The privatisation of prison probation means the end of rehabilitation

Having recieved a five year sentence for fraud, I now realise that prison is the easy part

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“It doesn’t matter what you think. You’re just a criminal.” My conversation with the press agency photographer wasn’t going well. Newly released from custody after two and a half years, time ostensibly served, even as, my (Press Complaints Commission backed) persuasion failed to dissuade him from selling a photograph of me taken three years earlier, immediately after I had attempted suicide while entering Southwark Crown Court to receive a five year sentence for fraud, I realised that prison had been the easy part.  Welcome to rehabilitation.

This is reality. Offenders don’t exist beyond incarceration. Unsurprisingly, from consultation to targeted implementation in April 2014, the government’s £800m self styled transformative revolution transferring the supervision of the UK’s former offenders from 35 probation trusts to 21 private companies headlines in tax payer palatable language of cost cutting, profit by results and competition.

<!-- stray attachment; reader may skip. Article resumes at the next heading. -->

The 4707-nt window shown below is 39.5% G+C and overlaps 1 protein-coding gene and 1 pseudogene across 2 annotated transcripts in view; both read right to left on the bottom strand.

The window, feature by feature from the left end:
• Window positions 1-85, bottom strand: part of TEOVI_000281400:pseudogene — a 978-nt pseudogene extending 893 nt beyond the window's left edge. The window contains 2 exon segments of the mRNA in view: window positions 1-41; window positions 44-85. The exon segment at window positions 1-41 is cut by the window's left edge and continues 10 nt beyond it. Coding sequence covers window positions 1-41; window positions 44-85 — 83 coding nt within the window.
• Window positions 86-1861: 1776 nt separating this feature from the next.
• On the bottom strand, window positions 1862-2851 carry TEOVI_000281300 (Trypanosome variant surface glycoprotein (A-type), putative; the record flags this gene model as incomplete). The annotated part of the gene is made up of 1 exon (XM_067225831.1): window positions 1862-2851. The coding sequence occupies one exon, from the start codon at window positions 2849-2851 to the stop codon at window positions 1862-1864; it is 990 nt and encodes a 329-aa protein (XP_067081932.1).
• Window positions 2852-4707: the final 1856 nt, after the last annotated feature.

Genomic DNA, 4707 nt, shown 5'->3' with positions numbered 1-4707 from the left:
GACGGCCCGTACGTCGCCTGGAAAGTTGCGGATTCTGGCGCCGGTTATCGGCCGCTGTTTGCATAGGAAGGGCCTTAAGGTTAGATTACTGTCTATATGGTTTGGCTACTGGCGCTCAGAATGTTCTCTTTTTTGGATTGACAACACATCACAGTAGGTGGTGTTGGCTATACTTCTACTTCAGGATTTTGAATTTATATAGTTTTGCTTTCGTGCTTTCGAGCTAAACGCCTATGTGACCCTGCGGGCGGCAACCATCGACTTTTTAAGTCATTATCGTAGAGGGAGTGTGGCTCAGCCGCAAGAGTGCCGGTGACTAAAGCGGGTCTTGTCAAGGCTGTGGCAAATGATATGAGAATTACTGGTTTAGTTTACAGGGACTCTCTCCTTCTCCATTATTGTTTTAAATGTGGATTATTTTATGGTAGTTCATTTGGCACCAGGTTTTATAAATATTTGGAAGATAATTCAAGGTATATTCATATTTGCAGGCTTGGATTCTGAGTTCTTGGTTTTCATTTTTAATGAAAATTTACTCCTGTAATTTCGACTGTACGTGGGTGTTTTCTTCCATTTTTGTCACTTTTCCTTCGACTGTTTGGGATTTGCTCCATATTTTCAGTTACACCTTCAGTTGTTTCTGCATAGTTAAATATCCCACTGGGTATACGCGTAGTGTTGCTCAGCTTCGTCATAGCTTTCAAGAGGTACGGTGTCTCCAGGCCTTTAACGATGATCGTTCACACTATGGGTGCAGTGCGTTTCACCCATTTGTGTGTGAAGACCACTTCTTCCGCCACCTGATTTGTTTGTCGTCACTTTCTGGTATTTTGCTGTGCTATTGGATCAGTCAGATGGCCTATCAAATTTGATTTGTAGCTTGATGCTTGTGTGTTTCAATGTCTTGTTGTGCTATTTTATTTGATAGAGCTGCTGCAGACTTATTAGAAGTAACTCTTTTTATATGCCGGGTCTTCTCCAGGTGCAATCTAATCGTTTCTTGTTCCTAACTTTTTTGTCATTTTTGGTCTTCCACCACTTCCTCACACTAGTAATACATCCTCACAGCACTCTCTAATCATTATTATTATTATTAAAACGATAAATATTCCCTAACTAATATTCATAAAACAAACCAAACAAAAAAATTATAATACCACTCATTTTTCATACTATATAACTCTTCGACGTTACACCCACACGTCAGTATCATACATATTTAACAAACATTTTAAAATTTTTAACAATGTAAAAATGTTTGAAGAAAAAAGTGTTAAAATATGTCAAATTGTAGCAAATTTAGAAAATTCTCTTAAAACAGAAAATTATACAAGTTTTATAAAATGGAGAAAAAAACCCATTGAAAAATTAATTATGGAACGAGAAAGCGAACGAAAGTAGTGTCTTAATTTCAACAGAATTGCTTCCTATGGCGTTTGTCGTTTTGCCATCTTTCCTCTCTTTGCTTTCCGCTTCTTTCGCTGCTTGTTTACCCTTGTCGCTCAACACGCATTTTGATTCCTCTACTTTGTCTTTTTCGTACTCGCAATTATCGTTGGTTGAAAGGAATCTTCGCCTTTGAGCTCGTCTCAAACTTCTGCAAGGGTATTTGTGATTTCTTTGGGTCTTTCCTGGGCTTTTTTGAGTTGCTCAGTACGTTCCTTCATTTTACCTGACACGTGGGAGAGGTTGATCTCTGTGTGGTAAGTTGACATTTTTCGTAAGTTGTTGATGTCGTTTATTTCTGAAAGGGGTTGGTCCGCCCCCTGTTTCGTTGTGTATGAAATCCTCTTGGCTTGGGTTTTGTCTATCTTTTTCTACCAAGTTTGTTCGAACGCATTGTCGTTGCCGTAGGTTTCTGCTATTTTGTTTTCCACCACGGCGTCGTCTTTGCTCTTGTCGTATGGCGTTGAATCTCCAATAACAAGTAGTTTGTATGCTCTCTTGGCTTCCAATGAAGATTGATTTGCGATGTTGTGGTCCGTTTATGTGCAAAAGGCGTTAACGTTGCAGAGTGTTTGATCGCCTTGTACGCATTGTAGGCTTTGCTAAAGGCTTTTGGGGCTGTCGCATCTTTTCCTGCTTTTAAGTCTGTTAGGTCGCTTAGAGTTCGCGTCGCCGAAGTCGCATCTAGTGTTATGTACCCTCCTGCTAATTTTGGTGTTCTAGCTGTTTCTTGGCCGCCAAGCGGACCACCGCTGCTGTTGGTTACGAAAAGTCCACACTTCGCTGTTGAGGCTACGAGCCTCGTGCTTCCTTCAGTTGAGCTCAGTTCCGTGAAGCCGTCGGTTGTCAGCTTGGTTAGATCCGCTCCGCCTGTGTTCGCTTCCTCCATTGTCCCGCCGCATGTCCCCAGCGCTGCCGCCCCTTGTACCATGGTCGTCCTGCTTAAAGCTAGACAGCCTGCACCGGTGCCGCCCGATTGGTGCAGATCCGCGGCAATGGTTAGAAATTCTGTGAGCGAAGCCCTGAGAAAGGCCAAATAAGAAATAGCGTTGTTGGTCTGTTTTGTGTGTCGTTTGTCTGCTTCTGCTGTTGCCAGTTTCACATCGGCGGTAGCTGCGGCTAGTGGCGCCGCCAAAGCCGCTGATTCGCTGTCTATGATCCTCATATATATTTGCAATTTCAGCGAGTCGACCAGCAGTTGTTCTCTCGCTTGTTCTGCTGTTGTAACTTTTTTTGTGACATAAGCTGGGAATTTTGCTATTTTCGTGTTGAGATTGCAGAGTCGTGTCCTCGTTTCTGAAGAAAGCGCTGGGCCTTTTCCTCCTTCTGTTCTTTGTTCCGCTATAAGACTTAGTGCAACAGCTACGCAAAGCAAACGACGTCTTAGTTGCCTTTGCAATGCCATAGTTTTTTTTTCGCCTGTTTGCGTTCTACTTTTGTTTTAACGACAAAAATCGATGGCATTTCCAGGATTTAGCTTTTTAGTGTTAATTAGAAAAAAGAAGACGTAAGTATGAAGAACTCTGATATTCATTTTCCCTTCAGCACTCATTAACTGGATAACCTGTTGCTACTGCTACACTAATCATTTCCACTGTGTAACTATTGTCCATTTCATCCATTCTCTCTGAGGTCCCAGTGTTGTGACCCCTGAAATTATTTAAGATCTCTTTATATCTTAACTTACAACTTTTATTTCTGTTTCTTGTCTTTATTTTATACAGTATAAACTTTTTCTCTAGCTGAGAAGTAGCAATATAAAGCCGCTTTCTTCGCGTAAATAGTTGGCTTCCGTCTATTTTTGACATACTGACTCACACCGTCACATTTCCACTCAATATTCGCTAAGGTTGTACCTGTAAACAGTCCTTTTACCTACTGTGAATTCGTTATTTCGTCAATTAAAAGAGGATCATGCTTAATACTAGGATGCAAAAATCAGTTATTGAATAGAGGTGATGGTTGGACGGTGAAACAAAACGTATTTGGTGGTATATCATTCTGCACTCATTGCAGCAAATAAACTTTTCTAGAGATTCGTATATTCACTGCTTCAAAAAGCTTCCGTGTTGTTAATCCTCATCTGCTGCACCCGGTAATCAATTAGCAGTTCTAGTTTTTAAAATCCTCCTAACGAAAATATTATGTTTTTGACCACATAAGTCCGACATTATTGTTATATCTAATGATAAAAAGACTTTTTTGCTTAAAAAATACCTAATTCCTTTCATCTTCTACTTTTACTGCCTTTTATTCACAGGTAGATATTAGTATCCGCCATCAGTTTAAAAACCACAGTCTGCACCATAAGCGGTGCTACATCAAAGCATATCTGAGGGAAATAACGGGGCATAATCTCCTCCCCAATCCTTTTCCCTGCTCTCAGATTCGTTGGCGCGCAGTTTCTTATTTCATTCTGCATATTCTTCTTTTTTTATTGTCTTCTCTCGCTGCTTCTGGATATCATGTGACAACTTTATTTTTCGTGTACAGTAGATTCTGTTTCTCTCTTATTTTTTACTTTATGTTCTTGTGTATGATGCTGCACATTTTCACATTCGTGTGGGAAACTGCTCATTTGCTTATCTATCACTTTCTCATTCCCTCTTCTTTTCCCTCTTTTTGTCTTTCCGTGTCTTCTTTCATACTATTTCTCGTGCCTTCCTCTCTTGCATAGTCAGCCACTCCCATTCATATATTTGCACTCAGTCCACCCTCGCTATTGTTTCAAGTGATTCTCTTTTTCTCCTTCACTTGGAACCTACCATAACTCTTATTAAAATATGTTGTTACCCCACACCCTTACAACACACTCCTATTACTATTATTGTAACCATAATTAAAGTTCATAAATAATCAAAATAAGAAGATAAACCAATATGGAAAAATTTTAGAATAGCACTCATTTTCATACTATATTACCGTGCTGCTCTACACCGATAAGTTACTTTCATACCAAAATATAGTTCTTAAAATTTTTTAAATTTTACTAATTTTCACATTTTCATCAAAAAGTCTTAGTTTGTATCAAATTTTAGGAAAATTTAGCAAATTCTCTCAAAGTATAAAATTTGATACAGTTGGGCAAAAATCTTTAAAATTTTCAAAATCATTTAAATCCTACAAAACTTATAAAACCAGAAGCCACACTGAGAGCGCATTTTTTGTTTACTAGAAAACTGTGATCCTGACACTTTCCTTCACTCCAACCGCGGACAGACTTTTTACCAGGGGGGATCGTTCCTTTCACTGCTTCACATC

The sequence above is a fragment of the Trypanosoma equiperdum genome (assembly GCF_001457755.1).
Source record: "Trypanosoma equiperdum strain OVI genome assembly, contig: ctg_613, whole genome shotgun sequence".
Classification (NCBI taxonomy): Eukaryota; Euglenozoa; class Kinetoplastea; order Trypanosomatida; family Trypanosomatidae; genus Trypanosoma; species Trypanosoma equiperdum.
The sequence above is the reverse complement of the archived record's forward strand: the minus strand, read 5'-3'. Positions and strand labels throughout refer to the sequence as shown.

Big on economics, the government’s recently published consultation response is vague on tangible benefit for the consumer, the offender: unions debate the legality and risks to public safety, pundits question the ethics of penal privatization and reliance on the voluntary sectors, commentary focuses on the publicized transgressions of the tendering companies such as G4S and Serco, from failure to deliver Olympic security to tagging dead people and charging the state for the privilege.  Discussion omits the track record of these entities in providing probation services.

For such record exists.  “Transforming Rehabilitation” has already quietly entered the UK criminal justice system in March 2012, when the government authorized its Contracted -Out Establishments to manage probation as an in house function, independent of Probation Trusts. As a resident at HMP Bronzefield, the high security private female remand facility opened in 2004, I experienced this transformation first hand.